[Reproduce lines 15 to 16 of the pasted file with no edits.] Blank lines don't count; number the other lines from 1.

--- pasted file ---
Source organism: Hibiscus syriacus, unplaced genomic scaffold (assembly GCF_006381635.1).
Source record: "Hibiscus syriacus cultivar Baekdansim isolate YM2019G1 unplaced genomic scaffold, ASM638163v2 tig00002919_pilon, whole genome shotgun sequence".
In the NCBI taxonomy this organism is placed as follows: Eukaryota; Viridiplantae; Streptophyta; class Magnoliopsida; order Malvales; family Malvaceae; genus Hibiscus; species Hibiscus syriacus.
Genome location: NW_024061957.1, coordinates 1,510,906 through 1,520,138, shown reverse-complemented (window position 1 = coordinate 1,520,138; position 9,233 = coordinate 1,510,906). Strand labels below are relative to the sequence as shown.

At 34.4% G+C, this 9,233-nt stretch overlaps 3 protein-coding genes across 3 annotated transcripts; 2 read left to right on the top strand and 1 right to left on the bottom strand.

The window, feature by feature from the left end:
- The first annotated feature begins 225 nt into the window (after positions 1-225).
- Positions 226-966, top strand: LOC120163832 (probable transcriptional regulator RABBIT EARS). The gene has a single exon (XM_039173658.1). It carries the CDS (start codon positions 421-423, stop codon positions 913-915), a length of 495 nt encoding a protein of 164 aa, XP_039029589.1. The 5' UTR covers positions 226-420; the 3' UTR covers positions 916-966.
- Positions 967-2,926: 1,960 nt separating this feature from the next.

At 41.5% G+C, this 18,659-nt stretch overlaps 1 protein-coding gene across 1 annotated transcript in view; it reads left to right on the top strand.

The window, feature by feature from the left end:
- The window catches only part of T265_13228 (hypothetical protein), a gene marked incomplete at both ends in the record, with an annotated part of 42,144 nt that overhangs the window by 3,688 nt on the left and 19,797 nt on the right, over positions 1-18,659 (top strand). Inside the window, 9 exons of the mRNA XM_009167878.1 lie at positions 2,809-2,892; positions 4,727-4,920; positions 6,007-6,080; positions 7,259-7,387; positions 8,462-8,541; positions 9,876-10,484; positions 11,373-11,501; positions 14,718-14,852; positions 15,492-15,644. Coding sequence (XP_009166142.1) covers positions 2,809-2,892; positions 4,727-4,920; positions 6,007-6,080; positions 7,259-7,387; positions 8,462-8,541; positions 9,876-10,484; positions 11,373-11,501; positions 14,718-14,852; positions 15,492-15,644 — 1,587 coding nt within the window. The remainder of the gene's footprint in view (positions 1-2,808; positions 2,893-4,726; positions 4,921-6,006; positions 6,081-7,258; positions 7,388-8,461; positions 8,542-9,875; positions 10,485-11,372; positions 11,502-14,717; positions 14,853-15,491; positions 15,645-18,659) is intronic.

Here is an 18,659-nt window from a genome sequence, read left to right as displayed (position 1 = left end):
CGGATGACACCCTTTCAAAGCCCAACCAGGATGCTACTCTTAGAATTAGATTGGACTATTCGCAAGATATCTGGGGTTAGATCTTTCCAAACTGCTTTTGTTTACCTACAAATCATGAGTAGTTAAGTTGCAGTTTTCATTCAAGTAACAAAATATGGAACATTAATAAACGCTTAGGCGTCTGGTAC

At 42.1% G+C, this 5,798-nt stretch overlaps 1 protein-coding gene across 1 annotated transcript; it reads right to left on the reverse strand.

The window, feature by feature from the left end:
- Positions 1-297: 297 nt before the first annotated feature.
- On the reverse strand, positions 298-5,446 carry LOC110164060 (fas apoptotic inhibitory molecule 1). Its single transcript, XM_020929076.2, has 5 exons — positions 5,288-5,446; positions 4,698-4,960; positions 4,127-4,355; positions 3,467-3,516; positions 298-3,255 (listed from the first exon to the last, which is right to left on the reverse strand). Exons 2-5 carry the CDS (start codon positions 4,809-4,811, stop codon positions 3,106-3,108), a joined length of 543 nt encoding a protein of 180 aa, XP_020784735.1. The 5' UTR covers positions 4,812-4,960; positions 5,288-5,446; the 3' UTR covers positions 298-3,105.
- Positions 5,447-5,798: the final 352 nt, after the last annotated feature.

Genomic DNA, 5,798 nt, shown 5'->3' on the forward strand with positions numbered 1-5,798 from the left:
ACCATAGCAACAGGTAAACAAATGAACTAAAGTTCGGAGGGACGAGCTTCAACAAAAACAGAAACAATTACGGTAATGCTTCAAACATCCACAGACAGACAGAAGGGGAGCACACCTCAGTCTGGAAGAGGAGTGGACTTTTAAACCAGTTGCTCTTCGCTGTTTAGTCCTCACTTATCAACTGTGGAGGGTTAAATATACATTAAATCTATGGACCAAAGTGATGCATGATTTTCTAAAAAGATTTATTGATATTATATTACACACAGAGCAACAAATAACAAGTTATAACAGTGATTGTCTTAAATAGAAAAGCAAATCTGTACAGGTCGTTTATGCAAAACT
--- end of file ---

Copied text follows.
At 42.1% G+C, this 5,798-nt stretch overlaps 1 protein-coding gene across 1 annotated transcript; it reads right to left on the reverse strand.

The window, feature by feature from the left end: